Disney/Buena Vista Double Feature

The Joy Luck Club

Disney/Buena Vista Double Feature
The inspirational story of four remarkable friends whose extraordinary lives are filled wit joy and heartbreak. Their friendship reveals a mosaic of startling events that have shaped their lives and affects the hope they hold for their families. (From the Buena Vista synopsis)

The Joy Luck Club is an American-made movie (produced by Oliver Stone) about Asian American women, but it would be difficult to know it was an American film if you had only seen the movie without reading anything about it. It feels like a modest, foreign production. It is closer in spirit to the older films of directors like Zhang Yimou or Chen Kaige. It does have some Oscar bait moments scattered throughout it, but I found myself giving in to its every emotional beat. I half-expected this film to be a chore with its 140 minute runtime and generic, mingling-couples in San Francisco box art. I couldn't have been more wrong, and I was left moved by these wonderfully realized characters. There are moments of celebration and reconciliation, and other moments that are completely devastating. All of them build into a touching mosaic of the lives of Chinese women, their cultural struggles, and how their strict traditional backgrounds effect their daughters lives in America.

This Blu-ray disc comes with a very strong 1080p transfer. The feature takes up approximately 40GB on a BD-50, making for an impressive bit rate. And it shows. There are virtually no compression artefacts to be found, though the film grain does occasionally look harsher in certain areas of the picture, much like the Babes in Toyland release. Both titles probably went through the same encoding process, but with a higher bit rate The Joy Luck Club comes out on top as the better transfer. The film has a very natural and mundane color palette, with no particular color ranges feeling especially vibrant. Contrast and black levels are consistently strong. Detail looks as good as any 35mm film from the early 90's is bound to look, and in many ways this video presentation trumps other major releases from the time period. Even though these catalog releases are completely lacking in bonus features, it is nice to see that Disney/Buena Vista takes the video quality seriously. The same can be said for this disc's DTS-HD Master Audio 5.1 track, which works wonders in a lot of subtle ways. Echoes, chatter, and even slight winds sneak their way into the rear channels on a regular basis to make for a strong sense of environment. Dialogue is exceptionally clear and easy to understand, though most of it is in Mandarin with English subtitles.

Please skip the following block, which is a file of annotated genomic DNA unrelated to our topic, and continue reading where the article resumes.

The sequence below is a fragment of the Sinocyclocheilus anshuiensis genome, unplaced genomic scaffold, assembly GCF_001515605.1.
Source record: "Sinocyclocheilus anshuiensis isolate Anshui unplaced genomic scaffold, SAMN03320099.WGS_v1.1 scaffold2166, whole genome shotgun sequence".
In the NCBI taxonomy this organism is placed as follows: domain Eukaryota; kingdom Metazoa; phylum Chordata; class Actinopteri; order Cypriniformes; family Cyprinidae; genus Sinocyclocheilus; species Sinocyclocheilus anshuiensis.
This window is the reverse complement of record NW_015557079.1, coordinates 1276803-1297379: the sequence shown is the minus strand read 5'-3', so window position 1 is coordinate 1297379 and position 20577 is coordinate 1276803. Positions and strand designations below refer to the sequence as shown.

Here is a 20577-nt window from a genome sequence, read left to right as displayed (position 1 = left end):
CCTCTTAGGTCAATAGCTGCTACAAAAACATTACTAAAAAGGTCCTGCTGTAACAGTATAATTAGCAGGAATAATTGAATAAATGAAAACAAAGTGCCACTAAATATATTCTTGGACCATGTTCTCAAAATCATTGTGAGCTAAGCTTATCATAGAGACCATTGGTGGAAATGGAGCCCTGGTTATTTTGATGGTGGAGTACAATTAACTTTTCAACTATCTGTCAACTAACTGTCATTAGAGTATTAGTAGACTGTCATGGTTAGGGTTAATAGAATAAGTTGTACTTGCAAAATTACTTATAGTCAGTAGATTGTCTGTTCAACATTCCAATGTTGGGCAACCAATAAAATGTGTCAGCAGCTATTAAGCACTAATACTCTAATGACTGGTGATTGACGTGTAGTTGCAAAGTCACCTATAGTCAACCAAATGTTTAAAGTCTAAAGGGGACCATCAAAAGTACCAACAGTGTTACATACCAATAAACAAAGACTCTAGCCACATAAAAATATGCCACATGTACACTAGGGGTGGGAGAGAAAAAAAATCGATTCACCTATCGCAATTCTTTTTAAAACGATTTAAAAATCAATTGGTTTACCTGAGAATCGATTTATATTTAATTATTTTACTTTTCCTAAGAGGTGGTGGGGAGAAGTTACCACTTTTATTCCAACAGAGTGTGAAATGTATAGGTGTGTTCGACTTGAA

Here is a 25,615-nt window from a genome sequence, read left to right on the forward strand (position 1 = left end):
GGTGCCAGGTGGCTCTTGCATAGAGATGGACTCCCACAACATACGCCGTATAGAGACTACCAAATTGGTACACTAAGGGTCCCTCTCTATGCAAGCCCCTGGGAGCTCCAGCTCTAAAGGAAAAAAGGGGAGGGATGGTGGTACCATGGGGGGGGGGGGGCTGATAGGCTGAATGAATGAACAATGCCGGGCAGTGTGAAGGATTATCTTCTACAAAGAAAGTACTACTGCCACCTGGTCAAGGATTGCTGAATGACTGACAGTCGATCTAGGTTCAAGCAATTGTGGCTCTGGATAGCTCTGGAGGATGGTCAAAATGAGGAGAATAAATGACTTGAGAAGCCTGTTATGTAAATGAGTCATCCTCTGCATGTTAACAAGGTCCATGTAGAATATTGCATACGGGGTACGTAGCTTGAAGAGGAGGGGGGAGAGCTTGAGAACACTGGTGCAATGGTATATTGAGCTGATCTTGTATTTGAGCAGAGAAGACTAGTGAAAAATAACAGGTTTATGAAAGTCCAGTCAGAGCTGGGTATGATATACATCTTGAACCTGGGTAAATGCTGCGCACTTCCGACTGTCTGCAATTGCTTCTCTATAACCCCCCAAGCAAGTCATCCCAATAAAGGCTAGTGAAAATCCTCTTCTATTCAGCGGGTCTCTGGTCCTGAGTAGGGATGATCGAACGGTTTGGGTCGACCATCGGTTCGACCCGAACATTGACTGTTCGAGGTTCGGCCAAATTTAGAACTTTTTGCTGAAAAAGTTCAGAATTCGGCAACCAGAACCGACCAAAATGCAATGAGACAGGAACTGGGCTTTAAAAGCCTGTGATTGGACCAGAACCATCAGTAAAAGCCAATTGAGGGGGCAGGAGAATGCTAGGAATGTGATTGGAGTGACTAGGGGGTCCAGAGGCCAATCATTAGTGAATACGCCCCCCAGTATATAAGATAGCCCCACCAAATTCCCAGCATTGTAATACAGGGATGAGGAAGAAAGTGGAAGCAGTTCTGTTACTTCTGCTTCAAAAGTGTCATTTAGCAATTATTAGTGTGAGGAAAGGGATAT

Disney/Buena Vista Double Feature
 Disney/Buena Vista Double Feature
 Disney/Buena Vista Double Feature

* Note: The above images are taken from the Blu-ray and resized for the page. Full-resolution captures are available by clicking individual images, but due to .jpg compression they are not necessarily representative of the quality of the transfer.


Links: